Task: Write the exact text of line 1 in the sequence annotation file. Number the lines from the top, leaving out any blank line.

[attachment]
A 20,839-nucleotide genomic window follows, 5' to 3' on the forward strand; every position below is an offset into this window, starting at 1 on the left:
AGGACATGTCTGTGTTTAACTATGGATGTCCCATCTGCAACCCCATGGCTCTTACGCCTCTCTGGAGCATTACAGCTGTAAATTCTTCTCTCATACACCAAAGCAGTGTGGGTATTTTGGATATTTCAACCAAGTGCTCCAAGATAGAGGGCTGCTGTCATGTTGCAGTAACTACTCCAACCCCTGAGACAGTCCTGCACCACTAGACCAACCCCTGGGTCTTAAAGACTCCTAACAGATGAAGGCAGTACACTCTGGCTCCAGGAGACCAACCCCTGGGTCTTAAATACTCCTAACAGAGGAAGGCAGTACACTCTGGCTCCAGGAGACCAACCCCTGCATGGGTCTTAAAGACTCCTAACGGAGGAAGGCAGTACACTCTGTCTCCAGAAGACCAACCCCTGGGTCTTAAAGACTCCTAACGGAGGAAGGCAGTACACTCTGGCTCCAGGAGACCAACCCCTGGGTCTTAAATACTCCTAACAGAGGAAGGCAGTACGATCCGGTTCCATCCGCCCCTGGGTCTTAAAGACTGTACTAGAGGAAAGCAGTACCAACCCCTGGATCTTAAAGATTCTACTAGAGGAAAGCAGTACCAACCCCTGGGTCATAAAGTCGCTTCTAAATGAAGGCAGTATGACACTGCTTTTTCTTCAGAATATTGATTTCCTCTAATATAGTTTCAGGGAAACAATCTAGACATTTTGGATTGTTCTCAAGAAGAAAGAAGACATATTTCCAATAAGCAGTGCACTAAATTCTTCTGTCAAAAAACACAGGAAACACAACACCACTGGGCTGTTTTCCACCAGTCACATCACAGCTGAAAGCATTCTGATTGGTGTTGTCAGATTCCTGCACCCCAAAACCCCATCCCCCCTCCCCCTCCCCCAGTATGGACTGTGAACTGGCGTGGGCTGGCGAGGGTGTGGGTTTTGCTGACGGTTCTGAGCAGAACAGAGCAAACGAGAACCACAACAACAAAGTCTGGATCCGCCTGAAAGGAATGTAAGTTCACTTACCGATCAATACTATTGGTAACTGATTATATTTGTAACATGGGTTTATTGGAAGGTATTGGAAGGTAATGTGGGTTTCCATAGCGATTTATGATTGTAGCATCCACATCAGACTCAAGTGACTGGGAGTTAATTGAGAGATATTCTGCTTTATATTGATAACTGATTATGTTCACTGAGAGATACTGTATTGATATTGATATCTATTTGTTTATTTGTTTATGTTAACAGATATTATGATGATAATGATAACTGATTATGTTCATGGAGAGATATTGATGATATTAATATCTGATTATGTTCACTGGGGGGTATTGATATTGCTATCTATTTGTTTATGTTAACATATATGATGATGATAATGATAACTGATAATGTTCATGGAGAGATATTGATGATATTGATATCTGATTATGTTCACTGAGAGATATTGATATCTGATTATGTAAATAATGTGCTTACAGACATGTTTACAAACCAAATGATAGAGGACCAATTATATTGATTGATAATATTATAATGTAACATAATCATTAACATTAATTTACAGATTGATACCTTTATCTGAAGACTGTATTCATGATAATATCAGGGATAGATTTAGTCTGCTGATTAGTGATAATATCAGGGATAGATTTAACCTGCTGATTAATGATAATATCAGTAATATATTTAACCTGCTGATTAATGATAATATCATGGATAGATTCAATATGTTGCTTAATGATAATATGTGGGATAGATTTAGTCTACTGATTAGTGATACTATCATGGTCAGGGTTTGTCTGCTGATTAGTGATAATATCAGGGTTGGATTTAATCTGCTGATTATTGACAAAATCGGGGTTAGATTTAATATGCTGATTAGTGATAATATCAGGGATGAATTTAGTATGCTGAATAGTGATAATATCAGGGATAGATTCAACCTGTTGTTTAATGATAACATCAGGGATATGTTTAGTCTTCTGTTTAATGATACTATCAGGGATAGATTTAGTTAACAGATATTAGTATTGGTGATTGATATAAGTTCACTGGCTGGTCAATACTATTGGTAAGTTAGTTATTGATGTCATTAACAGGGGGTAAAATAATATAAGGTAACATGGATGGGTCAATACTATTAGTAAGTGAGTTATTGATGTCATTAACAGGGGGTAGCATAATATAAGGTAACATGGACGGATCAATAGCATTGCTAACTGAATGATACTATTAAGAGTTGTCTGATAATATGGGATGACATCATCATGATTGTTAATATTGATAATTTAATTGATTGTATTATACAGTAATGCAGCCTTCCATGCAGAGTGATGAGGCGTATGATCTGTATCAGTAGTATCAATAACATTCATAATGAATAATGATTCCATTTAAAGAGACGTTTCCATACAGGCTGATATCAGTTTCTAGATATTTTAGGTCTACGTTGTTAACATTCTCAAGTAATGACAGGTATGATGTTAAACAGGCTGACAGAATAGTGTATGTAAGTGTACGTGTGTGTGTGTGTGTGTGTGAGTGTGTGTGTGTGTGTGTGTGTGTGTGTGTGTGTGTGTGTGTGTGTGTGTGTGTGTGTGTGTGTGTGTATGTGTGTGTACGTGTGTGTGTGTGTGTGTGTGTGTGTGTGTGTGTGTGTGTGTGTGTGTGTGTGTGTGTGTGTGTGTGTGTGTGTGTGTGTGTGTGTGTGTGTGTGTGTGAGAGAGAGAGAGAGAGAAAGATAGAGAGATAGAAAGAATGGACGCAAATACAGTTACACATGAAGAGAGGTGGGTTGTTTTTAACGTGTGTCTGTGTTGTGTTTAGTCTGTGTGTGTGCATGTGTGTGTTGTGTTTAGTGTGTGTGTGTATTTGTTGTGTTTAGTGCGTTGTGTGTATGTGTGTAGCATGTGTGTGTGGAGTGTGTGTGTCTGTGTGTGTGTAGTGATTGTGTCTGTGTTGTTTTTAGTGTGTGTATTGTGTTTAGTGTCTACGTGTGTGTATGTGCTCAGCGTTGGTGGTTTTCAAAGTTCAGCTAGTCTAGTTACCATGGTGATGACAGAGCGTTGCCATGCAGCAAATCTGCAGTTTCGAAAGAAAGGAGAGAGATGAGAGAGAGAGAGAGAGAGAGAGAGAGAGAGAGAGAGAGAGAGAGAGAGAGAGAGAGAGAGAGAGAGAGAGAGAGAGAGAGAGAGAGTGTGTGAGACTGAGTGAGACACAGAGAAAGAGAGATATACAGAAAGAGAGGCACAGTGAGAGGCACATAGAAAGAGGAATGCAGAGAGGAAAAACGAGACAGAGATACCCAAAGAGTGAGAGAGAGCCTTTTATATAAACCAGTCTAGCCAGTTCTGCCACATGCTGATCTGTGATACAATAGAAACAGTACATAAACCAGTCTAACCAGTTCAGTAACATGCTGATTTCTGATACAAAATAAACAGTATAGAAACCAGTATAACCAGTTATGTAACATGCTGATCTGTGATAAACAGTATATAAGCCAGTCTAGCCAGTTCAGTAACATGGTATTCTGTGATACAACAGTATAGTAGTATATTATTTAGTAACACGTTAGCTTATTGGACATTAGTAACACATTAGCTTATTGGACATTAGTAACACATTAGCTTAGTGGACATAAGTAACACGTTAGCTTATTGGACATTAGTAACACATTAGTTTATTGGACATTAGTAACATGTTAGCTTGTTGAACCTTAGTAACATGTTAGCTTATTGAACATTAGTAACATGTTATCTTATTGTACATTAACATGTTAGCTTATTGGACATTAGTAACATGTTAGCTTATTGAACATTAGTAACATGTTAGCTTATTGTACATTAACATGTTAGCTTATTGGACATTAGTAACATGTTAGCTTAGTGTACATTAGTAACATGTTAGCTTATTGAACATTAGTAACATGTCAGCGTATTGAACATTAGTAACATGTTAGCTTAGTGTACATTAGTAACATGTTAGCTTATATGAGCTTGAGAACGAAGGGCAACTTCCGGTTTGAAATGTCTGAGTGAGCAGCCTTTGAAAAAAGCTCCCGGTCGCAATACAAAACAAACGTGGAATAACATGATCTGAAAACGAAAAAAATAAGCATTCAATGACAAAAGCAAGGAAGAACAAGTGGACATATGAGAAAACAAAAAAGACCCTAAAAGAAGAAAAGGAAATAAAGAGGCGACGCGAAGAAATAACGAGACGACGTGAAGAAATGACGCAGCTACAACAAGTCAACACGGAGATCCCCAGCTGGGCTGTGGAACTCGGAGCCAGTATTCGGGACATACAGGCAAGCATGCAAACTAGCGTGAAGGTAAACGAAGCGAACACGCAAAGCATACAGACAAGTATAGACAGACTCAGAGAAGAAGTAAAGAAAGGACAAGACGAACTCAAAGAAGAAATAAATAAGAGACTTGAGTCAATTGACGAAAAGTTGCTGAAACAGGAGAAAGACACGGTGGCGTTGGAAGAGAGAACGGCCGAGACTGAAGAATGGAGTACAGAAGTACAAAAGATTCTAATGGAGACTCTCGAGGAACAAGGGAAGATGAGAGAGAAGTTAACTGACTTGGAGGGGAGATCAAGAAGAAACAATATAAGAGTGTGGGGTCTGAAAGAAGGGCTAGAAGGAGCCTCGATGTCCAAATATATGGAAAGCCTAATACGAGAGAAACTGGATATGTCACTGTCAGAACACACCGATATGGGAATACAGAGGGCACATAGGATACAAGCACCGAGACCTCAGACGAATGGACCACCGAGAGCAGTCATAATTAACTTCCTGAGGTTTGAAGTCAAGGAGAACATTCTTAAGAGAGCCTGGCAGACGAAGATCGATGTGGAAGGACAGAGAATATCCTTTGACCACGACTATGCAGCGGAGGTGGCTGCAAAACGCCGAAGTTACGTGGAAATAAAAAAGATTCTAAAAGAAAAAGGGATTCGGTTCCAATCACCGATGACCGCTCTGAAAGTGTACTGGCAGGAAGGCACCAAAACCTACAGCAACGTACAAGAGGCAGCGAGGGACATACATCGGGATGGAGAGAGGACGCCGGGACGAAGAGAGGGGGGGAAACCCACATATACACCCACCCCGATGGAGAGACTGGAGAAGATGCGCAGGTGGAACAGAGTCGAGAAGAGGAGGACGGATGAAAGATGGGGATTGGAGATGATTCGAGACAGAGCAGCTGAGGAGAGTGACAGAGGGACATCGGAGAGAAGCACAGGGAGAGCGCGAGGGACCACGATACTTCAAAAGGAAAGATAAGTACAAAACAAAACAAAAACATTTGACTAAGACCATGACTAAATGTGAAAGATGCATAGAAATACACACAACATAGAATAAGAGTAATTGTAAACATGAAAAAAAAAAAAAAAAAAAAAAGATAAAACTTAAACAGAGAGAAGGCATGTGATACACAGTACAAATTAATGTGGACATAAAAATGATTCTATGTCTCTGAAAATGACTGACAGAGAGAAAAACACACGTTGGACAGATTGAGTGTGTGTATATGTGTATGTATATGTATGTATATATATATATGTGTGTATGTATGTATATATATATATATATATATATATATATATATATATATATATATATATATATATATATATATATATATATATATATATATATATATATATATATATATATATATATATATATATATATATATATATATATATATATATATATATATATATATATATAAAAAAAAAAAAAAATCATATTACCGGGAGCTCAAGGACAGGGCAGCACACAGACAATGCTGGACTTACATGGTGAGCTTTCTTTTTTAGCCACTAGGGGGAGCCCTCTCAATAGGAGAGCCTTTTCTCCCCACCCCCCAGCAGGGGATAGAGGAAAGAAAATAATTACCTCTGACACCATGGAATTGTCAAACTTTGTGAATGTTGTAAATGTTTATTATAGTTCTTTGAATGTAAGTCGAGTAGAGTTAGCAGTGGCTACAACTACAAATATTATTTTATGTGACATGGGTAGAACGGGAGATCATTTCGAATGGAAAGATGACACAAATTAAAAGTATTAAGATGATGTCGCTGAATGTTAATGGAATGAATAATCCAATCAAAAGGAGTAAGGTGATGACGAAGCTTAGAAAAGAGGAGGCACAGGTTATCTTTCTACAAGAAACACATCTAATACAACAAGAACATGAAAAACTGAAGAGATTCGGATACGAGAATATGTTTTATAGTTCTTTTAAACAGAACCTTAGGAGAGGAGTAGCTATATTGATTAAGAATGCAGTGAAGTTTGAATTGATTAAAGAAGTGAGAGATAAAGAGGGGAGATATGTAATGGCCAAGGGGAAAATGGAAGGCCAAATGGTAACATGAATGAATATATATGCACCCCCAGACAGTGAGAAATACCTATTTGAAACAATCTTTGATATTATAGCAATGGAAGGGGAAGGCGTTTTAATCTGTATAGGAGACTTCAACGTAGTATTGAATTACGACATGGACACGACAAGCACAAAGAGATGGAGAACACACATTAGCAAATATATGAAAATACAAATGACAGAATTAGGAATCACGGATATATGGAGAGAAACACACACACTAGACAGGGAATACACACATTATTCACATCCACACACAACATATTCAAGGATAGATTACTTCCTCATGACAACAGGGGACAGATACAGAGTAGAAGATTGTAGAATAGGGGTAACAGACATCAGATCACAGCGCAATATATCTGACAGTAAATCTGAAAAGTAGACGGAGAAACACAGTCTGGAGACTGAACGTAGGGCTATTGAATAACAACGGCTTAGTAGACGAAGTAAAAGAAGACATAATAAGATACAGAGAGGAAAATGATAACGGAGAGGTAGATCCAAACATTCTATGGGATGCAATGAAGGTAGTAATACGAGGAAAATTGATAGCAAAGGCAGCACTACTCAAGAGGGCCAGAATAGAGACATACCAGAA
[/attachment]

A 20,839-nucleotide genomic window follows, 5' to 3' on the forward strand; every position below is an offset into this window, starting at 1 on the left: